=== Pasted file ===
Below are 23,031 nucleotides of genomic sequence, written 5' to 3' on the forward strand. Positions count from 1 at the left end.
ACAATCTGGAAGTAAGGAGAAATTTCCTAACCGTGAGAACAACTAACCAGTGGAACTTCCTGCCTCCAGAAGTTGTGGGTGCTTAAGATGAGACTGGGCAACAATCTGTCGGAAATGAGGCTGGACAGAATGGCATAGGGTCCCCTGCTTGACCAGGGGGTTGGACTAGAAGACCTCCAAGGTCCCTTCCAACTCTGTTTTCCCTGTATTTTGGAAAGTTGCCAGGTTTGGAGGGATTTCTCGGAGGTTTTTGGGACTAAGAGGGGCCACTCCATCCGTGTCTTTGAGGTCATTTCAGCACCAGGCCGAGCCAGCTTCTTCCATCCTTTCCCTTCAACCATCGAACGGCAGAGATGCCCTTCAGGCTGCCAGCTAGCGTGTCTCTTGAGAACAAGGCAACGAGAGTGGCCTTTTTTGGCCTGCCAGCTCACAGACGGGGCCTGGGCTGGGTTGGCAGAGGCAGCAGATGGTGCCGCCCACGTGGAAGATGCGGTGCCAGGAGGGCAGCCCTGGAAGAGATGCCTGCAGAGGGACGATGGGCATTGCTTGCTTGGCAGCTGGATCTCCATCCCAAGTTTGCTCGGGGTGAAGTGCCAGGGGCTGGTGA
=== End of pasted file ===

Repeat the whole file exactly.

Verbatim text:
Below are 23,031 nucleotides of genomic sequence, written 5' to 3' on the forward strand. Positions count from 1 at the left end.
ACAATCTGGAAGTAAGGAGAAATTTCCTAACCGTGAGAACAACTAACCAGTGGAACTTCCTGCCTCCAGAAGTTGTGGGTGCTTAAGATGAGACTGGGCAACAATCTGTCGGAAATGAGGCTGGACAGAATGGCATAGGGTCCCCTGCTTGACCAGGGGGTTGGACTAGAAGACCTCCAAGGTCCCTTCCAACTCTGTTTTCCCTGTATTTTGGAAAGTTGCCAGGTTTGGAGGGATTTCTCGGAGGTTTTTGGGACTAAGAGGGGCCACTCCATCCGTGTCTTTGAGGTCATTTCAGCACCAGGCCGAGCCAGCTTCTTCCATCCTTTCCCTTCAACCATCGAACGGCAGAGATGCCCTTCAGGCTGCCAGCTAGCGTGTCTCTTGAGAACAAGGCAACGAGAGTGGCCTTTTTTGGCCTGCCAGCTCACAGACGGGGCCTGGGCTGGGTTGGCAGAGGCAGCAGATGGTGCCGCCCACGTGGAAGATGCGGTGCCAGGAGGGCAGCCCTGGAAGAGATGCCTGCAGAGGGACGATGGGCATTGCTTGCTTGGCAGCTGGATCTCCATCCCAAGTTTGCTCGGGGTGAAGTGCCAGGGGCTGGTGA